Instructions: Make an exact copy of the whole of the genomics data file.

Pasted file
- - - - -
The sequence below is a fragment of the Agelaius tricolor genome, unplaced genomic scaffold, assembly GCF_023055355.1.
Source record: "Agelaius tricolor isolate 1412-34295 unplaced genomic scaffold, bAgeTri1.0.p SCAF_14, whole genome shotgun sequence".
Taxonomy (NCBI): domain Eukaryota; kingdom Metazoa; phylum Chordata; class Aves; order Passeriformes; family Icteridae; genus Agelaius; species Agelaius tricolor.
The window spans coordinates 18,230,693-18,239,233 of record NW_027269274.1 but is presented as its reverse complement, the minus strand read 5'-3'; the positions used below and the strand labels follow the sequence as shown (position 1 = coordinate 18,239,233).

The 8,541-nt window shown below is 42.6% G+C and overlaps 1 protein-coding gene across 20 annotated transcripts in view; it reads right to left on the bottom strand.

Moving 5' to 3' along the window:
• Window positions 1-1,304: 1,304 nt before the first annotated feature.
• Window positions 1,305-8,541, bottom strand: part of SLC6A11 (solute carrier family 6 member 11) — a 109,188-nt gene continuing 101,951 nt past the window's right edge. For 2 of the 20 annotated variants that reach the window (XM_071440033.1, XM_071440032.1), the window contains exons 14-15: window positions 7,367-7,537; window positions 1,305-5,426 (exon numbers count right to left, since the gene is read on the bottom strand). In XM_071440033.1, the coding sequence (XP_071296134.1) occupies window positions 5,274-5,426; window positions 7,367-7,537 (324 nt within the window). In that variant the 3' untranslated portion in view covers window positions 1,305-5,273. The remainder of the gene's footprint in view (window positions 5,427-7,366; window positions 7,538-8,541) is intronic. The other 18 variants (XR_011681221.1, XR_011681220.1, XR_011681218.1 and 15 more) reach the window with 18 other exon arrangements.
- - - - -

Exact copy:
The sequence below is a fragment of the Agelaius tricolor genome, unplaced genomic scaffold, assembly GCF_023055355.1.
Source record: "Agelaius tricolor isolate 1412-34295 unplaced genomic scaffold, bAgeTri1.0.p SCAF_14, whole genome shotgun sequence".
Taxonomy (NCBI): domain Eukaryota; kingdom Metazoa; phylum Chordata; class Aves; order Passeriformes; family Icteridae; genus Agelaius; species Agelaius tricolor.
The window spans coordinates 18,230,693-18,239,233 of record NW_027269274.1 but is presented as its reverse complement, the minus strand read 5'-3'; the positions used below and the strand labels follow the sequence as shown (position 1 = coordinate 18,239,233).

The 8,541-nt window shown below is 42.6% G+C and overlaps 1 protein-coding gene across 20 annotated transcripts in view; it reads right to left on the bottom strand.

Moving 5' to 3' along the window:
• Window positions 1-1,304: 1,304 nt before the first annotated feature.
• Window positions 1,305-8,541, bottom strand: part of SLC6A11 (solute carrier family 6 member 11) — a 109,188-nt gene continuing 101,951 nt past the window's right edge. For 2 of the 20 annotated variants that reach the window (XM_071440033.1, XM_071440032.1), the window contains exons 14-15: window positions 7,367-7,537; window positions 1,305-5,426 (exon numbers count right to left, since the gene is read on the bottom strand). In XM_071440033.1, the coding sequence (XP_071296134.1) occupies window positions 5,274-5,426; window positions 7,367-7,537 (324 nt within the window). In that variant the 3' untranslated portion in view covers window positions 1,305-5,273. The remainder of the gene's footprint in view (window positions 5,427-7,366; window positions 7,538-8,541) is intronic. The other 18 variants (XR_011681221.1, XR_011681220.1, XR_011681218.1 and 15 more) reach the window with 18 other exon arrangements.